Uses

String test is a reliable and noninvasive diagnostic method of obtaining intestinal fluid sample for the detection of Giardia lamblia and other enteric pathogens.

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10 thoughts on “Entero Test (String test): Principle, Procedure and Purposes

    1. Tankeshwar Acharya

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      Reply

      Several Ante-mortem test are available to diagnose Rabies infection, and no single test is sufficient. Saliva, serum, skin biopsies of hair follicle at the nape of the neck are commonly used. Among them, saliva is the preferred sample as millions of viral particles may be found intermittently in the saliva during clinical disease. Saliva is used for RT-PCR and virus isolation.

       
  1. Sir,regarding hepatitis B which is correct a)Ds DNA circular b) circular partial dsDNA and partial single stranded DNA

     
    1. Tankeshwar Acharya

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      Reply

      Logesh Ji, Hepatitis B virus has Partial double stranded circular DNA (also known as Gapped DNA genome; one strand is complete and the other is only about half completed)

       
  2. William Guiney

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    Dear Tankeshwar, I came across your article in my efforts to understand if any other companies are making this Entero-test device. My name is William Guiney and you’ll note I was the lead author on the manuscript you reference above. Although intended for capturing the gut micro-flora, at GSK we have been using the devices in our clinical studies in order to study the elimination of drugs and their metabolites via the bile, however the device is not longer commercially available. The original manufacturers were HDC Corporation in the USA (Len Ross), then Neo-Medical Inc took over. Unfortunately due to illness Dr Ross failed to re-register this medical device with the FDA and subsequently its manufacture ceased. GSK and other Pharma and several research institutes would like to source this device (which has a recently expired patent) which was such invaluable as a well tolerated, minimally-invasive procedure. So, if anyone out there can manufacture a similar device or if a suitable alternative could be used I would be very grateful to have this information.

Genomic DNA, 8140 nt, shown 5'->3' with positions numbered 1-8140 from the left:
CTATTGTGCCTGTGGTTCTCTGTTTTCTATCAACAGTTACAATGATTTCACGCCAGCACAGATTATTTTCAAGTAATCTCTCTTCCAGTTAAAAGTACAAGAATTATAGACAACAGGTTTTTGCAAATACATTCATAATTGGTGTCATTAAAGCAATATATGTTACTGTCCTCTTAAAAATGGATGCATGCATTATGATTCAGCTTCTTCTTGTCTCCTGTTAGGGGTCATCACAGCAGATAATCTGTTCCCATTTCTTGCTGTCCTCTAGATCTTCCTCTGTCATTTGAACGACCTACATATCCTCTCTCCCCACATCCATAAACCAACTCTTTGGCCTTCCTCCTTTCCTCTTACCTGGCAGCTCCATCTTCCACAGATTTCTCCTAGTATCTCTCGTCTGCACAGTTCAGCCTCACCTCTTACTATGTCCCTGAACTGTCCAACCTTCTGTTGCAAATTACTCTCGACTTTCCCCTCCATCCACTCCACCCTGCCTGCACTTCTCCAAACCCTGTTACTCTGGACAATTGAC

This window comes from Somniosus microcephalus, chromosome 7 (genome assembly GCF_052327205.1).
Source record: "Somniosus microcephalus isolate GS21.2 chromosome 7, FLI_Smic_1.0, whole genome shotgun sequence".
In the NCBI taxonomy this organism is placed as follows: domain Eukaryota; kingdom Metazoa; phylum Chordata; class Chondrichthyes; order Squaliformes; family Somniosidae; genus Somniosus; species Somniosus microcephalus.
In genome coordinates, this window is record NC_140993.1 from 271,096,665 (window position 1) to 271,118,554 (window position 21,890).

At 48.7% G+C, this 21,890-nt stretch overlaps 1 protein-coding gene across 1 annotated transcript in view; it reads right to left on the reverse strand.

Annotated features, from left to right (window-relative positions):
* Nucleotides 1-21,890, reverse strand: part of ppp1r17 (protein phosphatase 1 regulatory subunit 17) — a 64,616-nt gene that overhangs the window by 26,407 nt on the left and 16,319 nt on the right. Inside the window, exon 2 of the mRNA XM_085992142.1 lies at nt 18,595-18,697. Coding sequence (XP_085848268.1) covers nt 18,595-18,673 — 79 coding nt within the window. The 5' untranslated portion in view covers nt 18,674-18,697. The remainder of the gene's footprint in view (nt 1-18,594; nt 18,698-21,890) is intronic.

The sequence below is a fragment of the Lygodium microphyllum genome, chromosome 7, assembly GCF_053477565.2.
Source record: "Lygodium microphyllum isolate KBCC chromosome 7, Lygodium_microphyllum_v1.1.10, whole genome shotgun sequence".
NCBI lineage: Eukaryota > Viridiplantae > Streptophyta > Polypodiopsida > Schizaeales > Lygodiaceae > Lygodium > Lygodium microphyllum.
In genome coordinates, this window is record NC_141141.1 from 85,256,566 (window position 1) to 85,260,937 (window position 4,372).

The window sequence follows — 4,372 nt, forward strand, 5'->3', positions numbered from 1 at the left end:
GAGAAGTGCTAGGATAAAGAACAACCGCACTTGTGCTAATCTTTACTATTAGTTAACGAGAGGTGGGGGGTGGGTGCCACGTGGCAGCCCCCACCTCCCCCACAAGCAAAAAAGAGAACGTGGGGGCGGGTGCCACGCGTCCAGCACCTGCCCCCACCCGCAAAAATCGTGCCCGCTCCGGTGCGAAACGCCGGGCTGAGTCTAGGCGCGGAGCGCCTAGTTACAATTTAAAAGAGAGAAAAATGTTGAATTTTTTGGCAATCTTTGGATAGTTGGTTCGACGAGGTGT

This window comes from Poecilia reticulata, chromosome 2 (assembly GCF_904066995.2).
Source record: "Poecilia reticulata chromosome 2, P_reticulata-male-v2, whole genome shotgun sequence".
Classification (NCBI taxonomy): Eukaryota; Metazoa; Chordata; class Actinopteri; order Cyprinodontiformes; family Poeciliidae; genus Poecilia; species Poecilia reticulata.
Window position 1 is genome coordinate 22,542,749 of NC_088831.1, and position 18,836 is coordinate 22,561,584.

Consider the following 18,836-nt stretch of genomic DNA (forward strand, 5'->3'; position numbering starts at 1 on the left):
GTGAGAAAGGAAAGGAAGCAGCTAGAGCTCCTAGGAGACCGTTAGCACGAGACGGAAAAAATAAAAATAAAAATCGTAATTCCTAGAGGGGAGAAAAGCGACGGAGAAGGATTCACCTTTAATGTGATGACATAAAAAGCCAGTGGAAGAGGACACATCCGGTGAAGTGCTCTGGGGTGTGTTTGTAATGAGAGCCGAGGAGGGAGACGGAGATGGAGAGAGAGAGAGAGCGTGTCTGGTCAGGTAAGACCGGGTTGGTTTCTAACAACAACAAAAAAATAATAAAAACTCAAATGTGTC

Yours Sincerely, William Guiney

     
    1. Tankeshwar Acharya

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      Reply

      Dear Sir
      Its a great pleasure and life time opportunity to get comment/information from a renowned scientist who itself has contributed for this novel discovery. I wish/hope you will find suitable Pharma/diagnostic company who want to manufacture this device. Wishing you success in this endeavor.

       
  3. Is entero-test still available? Not as far as I am aware…at least not for bile sampling in biomedical investiagtions in humans. Any news? Where do you order this?